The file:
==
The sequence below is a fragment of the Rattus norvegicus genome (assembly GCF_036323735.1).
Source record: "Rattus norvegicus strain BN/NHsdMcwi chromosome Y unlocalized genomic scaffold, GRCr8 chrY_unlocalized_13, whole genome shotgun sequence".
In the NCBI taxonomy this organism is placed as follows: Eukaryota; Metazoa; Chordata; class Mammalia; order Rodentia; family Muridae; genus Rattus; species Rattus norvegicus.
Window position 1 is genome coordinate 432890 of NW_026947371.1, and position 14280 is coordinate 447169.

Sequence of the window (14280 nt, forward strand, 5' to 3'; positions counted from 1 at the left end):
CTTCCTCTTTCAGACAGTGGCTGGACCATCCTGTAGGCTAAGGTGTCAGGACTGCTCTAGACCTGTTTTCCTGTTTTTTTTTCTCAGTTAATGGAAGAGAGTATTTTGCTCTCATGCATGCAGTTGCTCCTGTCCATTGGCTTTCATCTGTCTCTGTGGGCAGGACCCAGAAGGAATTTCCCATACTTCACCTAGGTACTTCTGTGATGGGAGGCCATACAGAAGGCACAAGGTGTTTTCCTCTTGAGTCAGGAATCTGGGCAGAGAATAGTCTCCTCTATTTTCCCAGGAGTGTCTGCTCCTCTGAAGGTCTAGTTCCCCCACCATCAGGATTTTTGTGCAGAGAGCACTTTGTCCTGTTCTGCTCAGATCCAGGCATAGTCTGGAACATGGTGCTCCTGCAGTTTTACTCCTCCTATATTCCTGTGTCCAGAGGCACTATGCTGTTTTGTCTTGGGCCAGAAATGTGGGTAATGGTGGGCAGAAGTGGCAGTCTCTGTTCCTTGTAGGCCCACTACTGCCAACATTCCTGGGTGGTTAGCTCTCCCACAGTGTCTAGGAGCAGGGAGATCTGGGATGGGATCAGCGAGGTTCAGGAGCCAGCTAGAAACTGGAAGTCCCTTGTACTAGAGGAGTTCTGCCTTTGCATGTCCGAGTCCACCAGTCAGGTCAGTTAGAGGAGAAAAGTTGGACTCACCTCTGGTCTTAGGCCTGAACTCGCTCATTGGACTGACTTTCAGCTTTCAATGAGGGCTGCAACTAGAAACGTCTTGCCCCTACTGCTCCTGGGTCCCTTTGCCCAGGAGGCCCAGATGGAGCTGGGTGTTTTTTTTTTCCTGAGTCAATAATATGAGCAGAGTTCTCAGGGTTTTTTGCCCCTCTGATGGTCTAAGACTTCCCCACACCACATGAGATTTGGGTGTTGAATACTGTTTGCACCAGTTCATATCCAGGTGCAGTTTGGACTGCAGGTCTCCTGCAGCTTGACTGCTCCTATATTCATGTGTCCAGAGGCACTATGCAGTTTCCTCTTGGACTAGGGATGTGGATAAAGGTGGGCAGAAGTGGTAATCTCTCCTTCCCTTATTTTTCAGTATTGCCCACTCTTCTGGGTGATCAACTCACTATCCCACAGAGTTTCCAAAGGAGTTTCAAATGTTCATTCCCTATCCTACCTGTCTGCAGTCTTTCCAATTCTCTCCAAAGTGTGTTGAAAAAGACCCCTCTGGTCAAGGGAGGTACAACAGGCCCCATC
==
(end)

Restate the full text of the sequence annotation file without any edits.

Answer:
The sequence below is a fragment of the Rattus norvegicus genome (assembly GCF_036323735.1).
Source record: "Rattus norvegicus strain BN/NHsdMcwi chromosome Y unlocalized genomic scaffold, GRCr8 chrY_unlocalized_13, whole genome shotgun sequence".
In the NCBI taxonomy this organism is placed as follows: Eukaryota; Metazoa; Chordata; class Mammalia; order Rodentia; family Muridae; genus Rattus; species Rattus norvegicus.
Window position 1 is genome coordinate 432890 of NW_026947371.1, and position 14280 is coordinate 447169.

Sequence of the window (14280 nt, forward strand, 5' to 3'; positions counted from 1 at the left end):
CTTCCTCTTTCAGACAGTGGCTGGACCATCCTGTAGGCTAAGGTGTCAGGACTGCTCTAGACCTGTTTTCCTGTTTTTTTTTCTCAGTTAATGGAAGAGAGTATTTTGCTCTCATGCATGCAGTTGCTCCTGTCCATTGGCTTTCATCTGTCTCTGTGGGCAGGACCCAGAAGGAATTTCCCATACTTCACCTAGGTACTTCTGTGATGGGAGGCCATACAGAAGGCACAAGGTGTTTTCCTCTTGAGTCAGGAATCTGGGCAGAGAATAGTCTCCTCTATTTTCCCAGGAGTGTCTGCTCCTCTGAAGGTCTAGTTCCCCCACCATCAGGATTTTTGTGCAGAGAGCACTTTGTCCTGTTCTGCTCAGATCCAGGCATAGTCTGGAACATGGTGCTCCTGCAGTTTTACTCCTCCTATATTCCTGTGTCCAGAGGCACTATGCTGTTTTGTCTTGGGCCAGAAATGTGGGTAATGGTGGGCAGAAGTGGCAGTCTCTGTTCCTTGTAGGCCCACTACTGCCAACATTCCTGGGTGGTTAGCTCTCCCACAGTGTCTAGGAGCAGGGAGATCTGGGATGGGATCAGCGAGGTTCAGGAGCCAGCTAGAAACTGGAAGTCCCTTGTACTAGAGGAGTTCTGCCTTTGCATGTCCGAGTCCACCAGTCAGGTCAGTTAGAGGAGAAAAGTTGGACTCACCTCTGGTCTTAGGCCTGAACTCGCTCATTGGACTGACTTTCAGCTTTCAATGAGGGCTGCAACTAGAAACGTCTTGCCCCTACTGCTCCTGGGTCCCTTTGCCCAGGAGGCCCAGATGGAGCTGGGTGTTTTTTTTTTCCTGAGTCAATAATATGAGCAGAGTTCTCAGGGTTTTTTGCCCCTCTGATGGTCTAAGACTTCCCCACACCACATGAGATTTGGGTGTTGAATACTGTTTGCACCAGTTCATATCCAGGTGCAGTTTGGACTGCAGGTCTCCTGCAGCTTGACTGCTCCTATATTCATGTGTCCAGAGGCACTATGCAGTTTCCTCTTGGACTAGGGATGTGGATAAAGGTGGGCAGAAGTGGTAATCTCTCCTTCCCTTATTTTTCAGTATTGCCCACTCTTCTGGGTGATCAACTCACTATCCCACAGAGTTTCCAAAGGAGTTTCAAATGTTCATTCCCTATCCTACCTGTCTGCAGTCTTTCCAATTCTCTCCAAAGTGTGTTGAAAAAGACCCCTCTGGTCAAGGGAGGTACAACAGGCCCCATC